A Domain Specific Language to Support the Definition of Transformation Rules for Software Process Tailoring
Bastarrica-Piñeyro, María Cecilia
Ochoa-DeLorenzi, Sergio Fabián
UNIVERSIDAD DE CHILE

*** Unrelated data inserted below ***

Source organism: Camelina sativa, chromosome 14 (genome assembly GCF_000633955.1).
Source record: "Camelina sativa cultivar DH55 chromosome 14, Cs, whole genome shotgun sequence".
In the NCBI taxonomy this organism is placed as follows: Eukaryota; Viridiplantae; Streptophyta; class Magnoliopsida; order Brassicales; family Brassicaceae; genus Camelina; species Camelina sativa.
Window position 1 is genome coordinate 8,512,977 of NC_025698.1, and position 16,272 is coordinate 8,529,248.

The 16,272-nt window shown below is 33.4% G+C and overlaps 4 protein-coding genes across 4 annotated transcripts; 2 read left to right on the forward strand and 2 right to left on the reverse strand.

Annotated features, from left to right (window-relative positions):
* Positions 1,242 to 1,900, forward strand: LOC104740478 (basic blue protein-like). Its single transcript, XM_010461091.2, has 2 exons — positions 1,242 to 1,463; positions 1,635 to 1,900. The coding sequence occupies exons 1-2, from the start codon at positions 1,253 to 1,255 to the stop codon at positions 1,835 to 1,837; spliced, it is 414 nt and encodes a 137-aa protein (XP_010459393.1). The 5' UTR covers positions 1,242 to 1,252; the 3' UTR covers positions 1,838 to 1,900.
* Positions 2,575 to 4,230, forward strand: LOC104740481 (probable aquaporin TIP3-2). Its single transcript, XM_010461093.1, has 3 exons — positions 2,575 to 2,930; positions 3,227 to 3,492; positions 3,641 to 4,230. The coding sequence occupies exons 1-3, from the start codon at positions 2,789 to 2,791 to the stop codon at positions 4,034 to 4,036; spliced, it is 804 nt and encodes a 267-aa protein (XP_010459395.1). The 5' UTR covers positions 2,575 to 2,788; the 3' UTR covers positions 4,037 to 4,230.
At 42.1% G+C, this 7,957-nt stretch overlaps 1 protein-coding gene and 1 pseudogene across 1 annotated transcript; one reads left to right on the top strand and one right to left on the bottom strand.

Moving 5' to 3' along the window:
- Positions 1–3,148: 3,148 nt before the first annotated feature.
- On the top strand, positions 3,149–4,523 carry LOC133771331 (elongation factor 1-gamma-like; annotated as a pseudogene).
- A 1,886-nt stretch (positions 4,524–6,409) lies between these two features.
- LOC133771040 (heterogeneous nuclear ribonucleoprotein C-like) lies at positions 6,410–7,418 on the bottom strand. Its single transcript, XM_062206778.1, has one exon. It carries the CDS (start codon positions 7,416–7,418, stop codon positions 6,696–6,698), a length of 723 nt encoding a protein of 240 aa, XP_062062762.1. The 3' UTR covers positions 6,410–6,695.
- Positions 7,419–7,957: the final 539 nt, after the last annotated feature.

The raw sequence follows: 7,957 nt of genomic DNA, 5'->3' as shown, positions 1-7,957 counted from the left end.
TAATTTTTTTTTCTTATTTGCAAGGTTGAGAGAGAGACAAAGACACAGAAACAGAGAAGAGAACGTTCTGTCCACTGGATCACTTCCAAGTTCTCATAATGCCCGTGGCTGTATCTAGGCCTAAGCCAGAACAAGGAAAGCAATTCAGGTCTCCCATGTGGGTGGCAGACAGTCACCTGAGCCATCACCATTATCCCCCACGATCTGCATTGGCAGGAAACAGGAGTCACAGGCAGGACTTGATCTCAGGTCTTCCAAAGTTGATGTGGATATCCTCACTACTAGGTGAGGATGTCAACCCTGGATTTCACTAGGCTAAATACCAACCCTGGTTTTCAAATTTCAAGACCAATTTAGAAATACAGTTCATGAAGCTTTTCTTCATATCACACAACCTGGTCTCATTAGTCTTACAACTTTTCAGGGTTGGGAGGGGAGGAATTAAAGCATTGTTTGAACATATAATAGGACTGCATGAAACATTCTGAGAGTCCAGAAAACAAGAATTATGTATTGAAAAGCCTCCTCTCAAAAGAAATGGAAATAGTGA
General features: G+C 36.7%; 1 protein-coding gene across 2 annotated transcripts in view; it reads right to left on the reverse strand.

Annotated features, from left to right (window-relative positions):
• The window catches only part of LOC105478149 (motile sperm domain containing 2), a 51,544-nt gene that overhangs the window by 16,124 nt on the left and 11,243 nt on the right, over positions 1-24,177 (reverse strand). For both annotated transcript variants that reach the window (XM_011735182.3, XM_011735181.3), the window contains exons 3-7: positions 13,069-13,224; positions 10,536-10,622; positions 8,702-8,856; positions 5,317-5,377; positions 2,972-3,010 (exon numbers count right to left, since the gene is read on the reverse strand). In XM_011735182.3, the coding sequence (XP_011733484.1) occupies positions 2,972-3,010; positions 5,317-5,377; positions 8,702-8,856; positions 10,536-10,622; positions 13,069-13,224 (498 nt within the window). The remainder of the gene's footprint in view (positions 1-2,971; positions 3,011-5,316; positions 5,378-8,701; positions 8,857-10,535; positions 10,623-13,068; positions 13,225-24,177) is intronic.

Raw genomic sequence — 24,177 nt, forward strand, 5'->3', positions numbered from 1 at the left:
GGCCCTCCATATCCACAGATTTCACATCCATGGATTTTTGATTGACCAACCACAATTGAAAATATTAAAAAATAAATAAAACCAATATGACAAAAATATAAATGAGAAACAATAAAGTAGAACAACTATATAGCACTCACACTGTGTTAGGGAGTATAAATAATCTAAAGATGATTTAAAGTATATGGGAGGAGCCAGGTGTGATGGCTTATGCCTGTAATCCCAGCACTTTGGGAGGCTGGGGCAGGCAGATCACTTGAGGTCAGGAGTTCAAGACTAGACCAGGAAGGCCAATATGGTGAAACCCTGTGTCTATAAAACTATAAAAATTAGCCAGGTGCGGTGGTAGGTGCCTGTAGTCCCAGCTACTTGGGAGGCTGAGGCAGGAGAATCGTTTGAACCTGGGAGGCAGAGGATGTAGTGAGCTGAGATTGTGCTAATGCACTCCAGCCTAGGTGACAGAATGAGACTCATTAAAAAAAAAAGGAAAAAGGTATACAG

Software processes tailoring is the activity of adapting the organizational software process to the needs of particular projects. Model-driven engineering (MDE) has been applied with this purpose, using models for formalizing the software process and the project context, and model transformations for tailoring these processes. Even though the MDE-based tailoring strategy has proved to be technically feasible, its usage in practice requires knowledge about how to adapt the software process and how to build models and transformations. There are some proposals for automatically generating transformations as a way to reduce the complexity of tailoring the organizational software processes. These proposals usually generate transformation only partially, and then they need to be completed manually. These approaches are not suitable in software process tailoring because they do not completely overcome the technical adoption difficulties. Trying to deal with these challenges, we propose a complete automatic transformation generation approach that addresses both, the formality required by MDE and the usability needed by the software process engineers. To that end, we specified tailoring rules using a domain-specific language (DSL). Moreover, we define a a higher-order transformation (HOT) that takes the specified tailoring rules as input and automatically generates the required process tailoring transformation. Both, the DSL and the HOT are generic, and therefore they can be reused across organizations. In order to improve the usability, we developed an integrated tool called A Tool-set for Automatically Generating Tailoring Transformations (ATAGeTT) that incorporates both contributions. ATAGeTT has been applied in an exploratory case study in two small software companies for evaluating its capability and correctness of tailoring the organizational software process of these companies. The obtained results show the software process engineers were able to specify all tailoring rules that were required in both companies using ATAGeTT. Then, we conducted an explanatory case study in other software company for validating usability of the ATAGeTT and expressiveness of the proposed decision language. The software process engineers were able to specify all tailoring rules in simple manner, and the project manager participating in this study was able to execute software process tailoring in automatic way. The obtained results show the ATAGeTT is easy to learn, usable and useful for potential users. Although the results are still not enough the make strong conclusions, they are highly positive and consistent; therefore, we expect this proposal can help improve this activity in many software companies, particularly in small and medium-sized organizations that are usually more limited to perform software process tailoring.